Tippin’ Local

Two wonderful local drinks, pictured here for identification out in the field.


I picked up this growler of cold brewed coffee at Dwelltime in Cambridge after contemplating buying every pastry option on the shelves. Their pastries are unbelievable. And so unpredictable. There seems to be something new and avant-garde and just quality every time I visit.

Dwelltime brews Barismo coffee which is considered Boston’s most elite coffee. The owner does direct trade with the grower’s for their beans and often prints the growers name on the label. Quite unparalleled, quite delicious. I’m no expert but I feel that they specialize in lightly roasted floral flavors. I love the idea of a cold growler of coffee–what a tasteful hostess gift for a weekend away. And even better for a mom sneaking a half glass here and there throughout the week. I left the milk out and there was no acidity whatsoever–just light and toasty.

32 oz for $12, $10 for a refill.


I mentioned this amazing cider in my pizza post. Fortunately you can also find it at select stores  (see Bantam Ciders site here for listings). Buy this if you see it on shelves. Here’s the important thing to say: IT’S NOT TOO SWEET. I know you’re thinking it’s going to be sappy and apple juicy. It’s seriously light and dry and tastes like honey and apples jumped on a raft and floated down the river together.

22 oz bottles for $8.25

a volcano seen from an airplane

I had two really amazing pizzas in the last week and I feel they should not go undocumented.

On Saturday after going to Nahant Beach we drove back by way of Cambridge and stopped at Area Four. I thought of Area Four because the restaurant sits on an enormous lawn and has outdoor seating, two very rare accessories in Boston. Rumor among chefs in Boston is that no one has a pizza oven like Area Four. It’s a legit-blazing-stacks-of-firewood type of thing. I think their coffeeshop is pretty slick too, if you’re by yourself and don’t mind listening to hussy startup business talk from the MIT boys who go there and will be forced to sit right next to you by the community-table-style seating.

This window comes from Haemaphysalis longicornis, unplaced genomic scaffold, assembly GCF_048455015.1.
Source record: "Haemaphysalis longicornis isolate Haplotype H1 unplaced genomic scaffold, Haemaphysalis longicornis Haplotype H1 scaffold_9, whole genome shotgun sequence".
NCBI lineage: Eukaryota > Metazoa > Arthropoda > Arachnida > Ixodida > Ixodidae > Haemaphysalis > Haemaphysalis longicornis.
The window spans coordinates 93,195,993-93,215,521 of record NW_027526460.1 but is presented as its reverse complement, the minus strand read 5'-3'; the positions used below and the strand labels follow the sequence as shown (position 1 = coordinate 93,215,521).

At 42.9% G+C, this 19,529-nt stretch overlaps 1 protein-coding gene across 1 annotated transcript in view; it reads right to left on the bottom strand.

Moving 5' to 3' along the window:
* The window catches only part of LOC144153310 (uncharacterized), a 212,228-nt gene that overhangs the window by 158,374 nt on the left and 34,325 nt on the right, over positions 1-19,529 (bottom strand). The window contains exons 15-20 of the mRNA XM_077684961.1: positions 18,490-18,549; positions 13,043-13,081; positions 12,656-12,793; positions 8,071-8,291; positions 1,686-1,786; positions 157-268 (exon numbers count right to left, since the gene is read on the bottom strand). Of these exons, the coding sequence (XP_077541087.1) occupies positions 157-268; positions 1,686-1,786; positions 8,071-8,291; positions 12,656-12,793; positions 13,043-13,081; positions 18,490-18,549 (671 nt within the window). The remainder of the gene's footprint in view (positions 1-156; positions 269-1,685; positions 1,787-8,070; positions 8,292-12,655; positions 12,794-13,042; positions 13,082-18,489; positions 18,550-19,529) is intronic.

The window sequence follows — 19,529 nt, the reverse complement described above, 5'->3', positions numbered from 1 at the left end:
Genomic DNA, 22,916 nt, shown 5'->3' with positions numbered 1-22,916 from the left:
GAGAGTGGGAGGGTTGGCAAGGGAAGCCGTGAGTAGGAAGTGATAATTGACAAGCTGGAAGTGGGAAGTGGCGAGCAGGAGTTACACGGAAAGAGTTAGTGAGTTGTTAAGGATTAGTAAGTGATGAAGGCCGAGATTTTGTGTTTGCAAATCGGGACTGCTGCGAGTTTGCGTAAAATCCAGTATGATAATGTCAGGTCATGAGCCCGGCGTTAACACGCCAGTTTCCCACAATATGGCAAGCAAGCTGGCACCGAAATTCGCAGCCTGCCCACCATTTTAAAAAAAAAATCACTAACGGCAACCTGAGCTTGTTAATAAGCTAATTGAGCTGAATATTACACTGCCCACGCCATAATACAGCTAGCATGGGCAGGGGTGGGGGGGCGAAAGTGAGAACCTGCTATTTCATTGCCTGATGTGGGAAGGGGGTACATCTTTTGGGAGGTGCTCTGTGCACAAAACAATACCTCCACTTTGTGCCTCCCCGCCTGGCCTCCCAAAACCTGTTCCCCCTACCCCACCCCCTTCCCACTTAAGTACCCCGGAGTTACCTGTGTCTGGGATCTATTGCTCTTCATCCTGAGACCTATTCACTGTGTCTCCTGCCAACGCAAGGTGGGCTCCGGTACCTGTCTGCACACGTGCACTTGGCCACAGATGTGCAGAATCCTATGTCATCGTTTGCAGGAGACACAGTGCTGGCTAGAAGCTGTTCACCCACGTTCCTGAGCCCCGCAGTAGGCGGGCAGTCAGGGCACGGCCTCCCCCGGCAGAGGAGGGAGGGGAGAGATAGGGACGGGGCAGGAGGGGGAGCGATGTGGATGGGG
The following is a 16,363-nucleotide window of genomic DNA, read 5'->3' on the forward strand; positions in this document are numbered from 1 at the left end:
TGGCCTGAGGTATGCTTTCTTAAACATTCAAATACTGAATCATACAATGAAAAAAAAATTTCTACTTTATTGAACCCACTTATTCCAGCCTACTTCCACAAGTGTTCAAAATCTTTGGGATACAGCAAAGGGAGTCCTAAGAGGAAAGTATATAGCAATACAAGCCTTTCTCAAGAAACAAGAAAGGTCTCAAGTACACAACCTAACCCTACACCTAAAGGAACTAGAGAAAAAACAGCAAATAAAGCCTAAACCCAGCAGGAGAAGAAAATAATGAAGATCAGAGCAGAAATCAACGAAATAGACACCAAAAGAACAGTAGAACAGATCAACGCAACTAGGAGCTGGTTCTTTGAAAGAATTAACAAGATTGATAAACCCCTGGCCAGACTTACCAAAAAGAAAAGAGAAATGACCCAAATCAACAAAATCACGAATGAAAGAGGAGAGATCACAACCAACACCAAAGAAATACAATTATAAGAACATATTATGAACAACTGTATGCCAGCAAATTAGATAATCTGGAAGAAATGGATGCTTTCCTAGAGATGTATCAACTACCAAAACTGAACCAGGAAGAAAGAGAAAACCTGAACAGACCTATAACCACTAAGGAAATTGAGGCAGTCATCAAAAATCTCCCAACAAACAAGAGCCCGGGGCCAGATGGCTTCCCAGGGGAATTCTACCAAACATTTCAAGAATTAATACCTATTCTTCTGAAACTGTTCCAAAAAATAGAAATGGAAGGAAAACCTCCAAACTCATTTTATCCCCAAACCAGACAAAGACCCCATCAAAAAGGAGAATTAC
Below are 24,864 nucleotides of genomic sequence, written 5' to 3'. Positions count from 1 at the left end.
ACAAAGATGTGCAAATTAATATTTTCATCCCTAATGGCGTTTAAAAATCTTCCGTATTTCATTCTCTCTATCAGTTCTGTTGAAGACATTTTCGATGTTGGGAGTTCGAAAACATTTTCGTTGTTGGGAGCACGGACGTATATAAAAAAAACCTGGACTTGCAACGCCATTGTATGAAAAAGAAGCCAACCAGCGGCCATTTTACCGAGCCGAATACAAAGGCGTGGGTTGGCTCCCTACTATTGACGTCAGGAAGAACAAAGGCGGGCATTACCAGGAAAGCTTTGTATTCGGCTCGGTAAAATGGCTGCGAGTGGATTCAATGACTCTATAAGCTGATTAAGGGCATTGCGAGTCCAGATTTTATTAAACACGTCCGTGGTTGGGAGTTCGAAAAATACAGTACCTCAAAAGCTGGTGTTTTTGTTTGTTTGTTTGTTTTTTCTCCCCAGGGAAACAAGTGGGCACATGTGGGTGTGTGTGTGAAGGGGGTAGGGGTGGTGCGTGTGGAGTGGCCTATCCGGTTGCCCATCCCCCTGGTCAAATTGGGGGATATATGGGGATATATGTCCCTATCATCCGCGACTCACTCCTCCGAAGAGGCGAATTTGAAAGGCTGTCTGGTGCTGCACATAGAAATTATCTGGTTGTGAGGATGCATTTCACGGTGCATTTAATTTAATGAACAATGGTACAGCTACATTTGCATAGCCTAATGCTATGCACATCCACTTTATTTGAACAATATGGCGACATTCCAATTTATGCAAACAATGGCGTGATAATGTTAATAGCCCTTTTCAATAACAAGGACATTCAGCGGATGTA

Joe ordered some murky craft beer and I ordered a Bantam cider that came in a big glass and looked like straight champagne. Made in Cambridge, local apples and honey and fizz and 6% alcohol…delicious. We split one large fennel sausage and pickled banana pepper pizza, $25. I think the tomato sauce might have been composed completely of tomatoes roasted by hand. OR SOMETHING. I kept saying “this sauce…is amazing.”  And then there was the housemade sausage. The waiter told us they make 300 lbs of it a week. The most crumbly delicious sausage, doused in fennel seeds. After you’ve had this sausage you just want to never order sausage again until you can eat there. The next day we were sitting on the Common debating whether to go eat there again for lunch. We didn’t, but maybe we will this weekend.

Then on Monday I met some girls with their kiddos over by the North End. We wanted pizza…and fortunately I remembered my friend highly recommending Galleria Umberto (actually I didn’t “remember” but I had saved the place as a bookmark on my Yelp app and looked it up, thank goodness). I’d been wanting to go for awhile but trouble is Galleria Umberto is only open for lunch, only on weekdays, and when they sell out, they close up. Since we were in the sweet spot we called ahead and sent two delegates to bring it back to the park. Now, I am a burned cheese fan. I once put just cheese on a tray, put it in the oven, burned it, and ate it. Clearly these fellows are too because this pizza was like a volcano seen from an airplane. And the dough–almost a sourdough? So proofed and thick that Lux ate it like a sandwich. Perfect for kids because they could trot off holding a square and it didn’t decompose on the way….if you’re wondering if stay at home moms in Boston just eat great food all day, yes, that is the case.

Anyway, two pizzas, one week. Can’t stop thinking about them.